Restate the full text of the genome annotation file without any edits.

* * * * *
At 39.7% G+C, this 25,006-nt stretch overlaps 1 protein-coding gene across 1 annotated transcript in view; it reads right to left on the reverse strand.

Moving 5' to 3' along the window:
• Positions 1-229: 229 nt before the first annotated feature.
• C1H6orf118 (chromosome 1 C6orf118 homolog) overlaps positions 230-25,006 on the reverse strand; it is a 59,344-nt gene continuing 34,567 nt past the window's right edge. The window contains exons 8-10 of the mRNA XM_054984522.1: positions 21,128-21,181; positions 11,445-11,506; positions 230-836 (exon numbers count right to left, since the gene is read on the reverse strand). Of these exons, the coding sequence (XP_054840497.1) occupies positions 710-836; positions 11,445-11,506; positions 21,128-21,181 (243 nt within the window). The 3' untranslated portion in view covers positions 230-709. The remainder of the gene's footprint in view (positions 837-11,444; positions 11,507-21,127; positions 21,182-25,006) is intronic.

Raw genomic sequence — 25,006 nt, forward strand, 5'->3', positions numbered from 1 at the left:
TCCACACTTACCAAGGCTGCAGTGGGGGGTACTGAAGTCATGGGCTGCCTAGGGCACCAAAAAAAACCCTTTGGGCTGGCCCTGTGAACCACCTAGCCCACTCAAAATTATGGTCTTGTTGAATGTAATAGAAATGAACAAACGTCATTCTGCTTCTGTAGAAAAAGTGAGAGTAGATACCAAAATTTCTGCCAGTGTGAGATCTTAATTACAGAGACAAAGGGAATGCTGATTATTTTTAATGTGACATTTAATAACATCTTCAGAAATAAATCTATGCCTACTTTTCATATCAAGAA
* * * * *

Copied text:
At 39.7% G+C, this 25,006-nt stretch overlaps 1 protein-coding gene across 1 annotated transcript in view; it reads right to left on the reverse strand.

Moving 5' to 3' along the window:
• Positions 1-229: 229 nt before the first annotated feature.
• C1H6orf118 (chromosome 1 C6orf118 homolog) overlaps positions 230-25,006 on the reverse strand; it is a 59,344-nt gene continuing 34,567 nt past the window's right edge. The window contains exons 8-10 of the mRNA XM_054984522.1: positions 21,128-21,181; positions 11,445-11,506; positions 230-836 (exon numbers count right to left, since the gene is read on the reverse strand). Of these exons, the coding sequence (XP_054840497.1) occupies positions 710-836; positions 11,445-11,506; positions 21,128-21,181 (243 nt within the window). The 3' untranslated portion in view covers positions 230-709. The remainder of the gene's footprint in view (positions 837-11,444; positions 11,507-21,127; positions 21,182-25,006) is intronic.

Raw genomic sequence — 25,006 nt, forward strand, 5'->3', positions numbered from 1 at the left:
TCCACACTTACCAAGGCTGCAGTGGGGGGTACTGAAGTCATGGGCTGCCTAGGGCACCAAAAAAAACCCTTTGGGCTGGCCCTGTGAACCACCTAGCCCACTCAAAATTATGGTCTTGTTGAATGTAATAGAAATGAACAAACGTCATTCTGCTTCTGTAGAAAAAGTGAGAGTAGATACCAAAATTTCTGCCAGTGTGAGATCTTAATTACAGAGACAAAGGGAATGCTGATTATTTTTAATGTGACATTTAATAACATCTTCAGAAATAAATCTATGCCTACTTTTCATATCAAGAA